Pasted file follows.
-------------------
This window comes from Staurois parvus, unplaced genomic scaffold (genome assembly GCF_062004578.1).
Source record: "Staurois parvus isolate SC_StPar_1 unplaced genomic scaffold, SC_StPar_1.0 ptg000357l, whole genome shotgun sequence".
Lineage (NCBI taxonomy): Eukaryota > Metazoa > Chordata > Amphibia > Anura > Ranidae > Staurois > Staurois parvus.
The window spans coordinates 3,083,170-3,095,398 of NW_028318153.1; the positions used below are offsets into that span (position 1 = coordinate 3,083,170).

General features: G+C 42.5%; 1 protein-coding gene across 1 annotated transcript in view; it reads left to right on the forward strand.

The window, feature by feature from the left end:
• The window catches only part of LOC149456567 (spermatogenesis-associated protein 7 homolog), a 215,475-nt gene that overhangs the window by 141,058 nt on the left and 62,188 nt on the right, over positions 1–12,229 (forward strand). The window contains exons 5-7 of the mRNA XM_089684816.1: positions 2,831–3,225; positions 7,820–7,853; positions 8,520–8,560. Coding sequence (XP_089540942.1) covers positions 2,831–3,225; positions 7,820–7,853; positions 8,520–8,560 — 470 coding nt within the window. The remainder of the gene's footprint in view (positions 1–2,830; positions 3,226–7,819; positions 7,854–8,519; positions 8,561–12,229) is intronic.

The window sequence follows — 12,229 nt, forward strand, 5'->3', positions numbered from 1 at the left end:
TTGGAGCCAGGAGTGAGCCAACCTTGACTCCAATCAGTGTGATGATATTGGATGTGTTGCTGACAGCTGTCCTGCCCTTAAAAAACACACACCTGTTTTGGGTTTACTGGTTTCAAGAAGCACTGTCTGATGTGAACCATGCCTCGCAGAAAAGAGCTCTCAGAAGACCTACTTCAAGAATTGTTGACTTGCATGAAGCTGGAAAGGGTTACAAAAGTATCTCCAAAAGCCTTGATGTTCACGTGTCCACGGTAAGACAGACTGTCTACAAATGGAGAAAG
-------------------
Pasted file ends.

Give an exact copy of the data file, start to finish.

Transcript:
This window comes from Staurois parvus, unplaced genomic scaffold (genome assembly GCF_062004578.1).
Source record: "Staurois parvus isolate SC_StPar_1 unplaced genomic scaffold, SC_StPar_1.0 ptg000357l, whole genome shotgun sequence".
Lineage (NCBI taxonomy): Eukaryota > Metazoa > Chordata > Amphibia > Anura > Ranidae > Staurois > Staurois parvus.
The window spans coordinates 3,083,170-3,095,398 of NW_028318153.1; the positions used below are offsets into that span (position 1 = coordinate 3,083,170).

General features: G+C 42.5%; 1 protein-coding gene across 1 annotated transcript in view; it reads left to right on the forward strand.

The window, feature by feature from the left end:
• The window catches only part of LOC149456567 (spermatogenesis-associated protein 7 homolog), a 215,475-nt gene that overhangs the window by 141,058 nt on the left and 62,188 nt on the right, over positions 1–12,229 (forward strand). The window contains exons 5-7 of the mRNA XM_089684816.1: positions 2,831–3,225; positions 7,820–7,853; positions 8,520–8,560. Coding sequence (XP_089540942.1) covers positions 2,831–3,225; positions 7,820–7,853; positions 8,520–8,560 — 470 coding nt within the window. The remainder of the gene's footprint in view (positions 1–2,830; positions 3,226–7,819; positions 7,854–8,519; positions 8,561–12,229) is intronic.

The window sequence follows — 12,229 nt, forward strand, 5'->3', positions numbered from 1 at the left end:
TTGGAGCCAGGAGTGAGCCAACCTTGACTCCAATCAGTGTGATGATATTGGATGTGTTGCTGACAGCTGTCCTGCCCTTAAAAAACACACACCTGTTTTGGGTTTACTGGTTTCAAGAAGCACTGTCTGATGTGAACCATGCCTCGCAGAAAAGAGCTCTCAGAAGACCTACTTCAAGAATTGTTGACTTGCATGAAGCTGGAAAGGGTTACAAAAGTATCTCCAAAAGCCTTGATGTTCACGTGTCCACGGTAAGACAGACTGTCTACAAATGGAGAAAG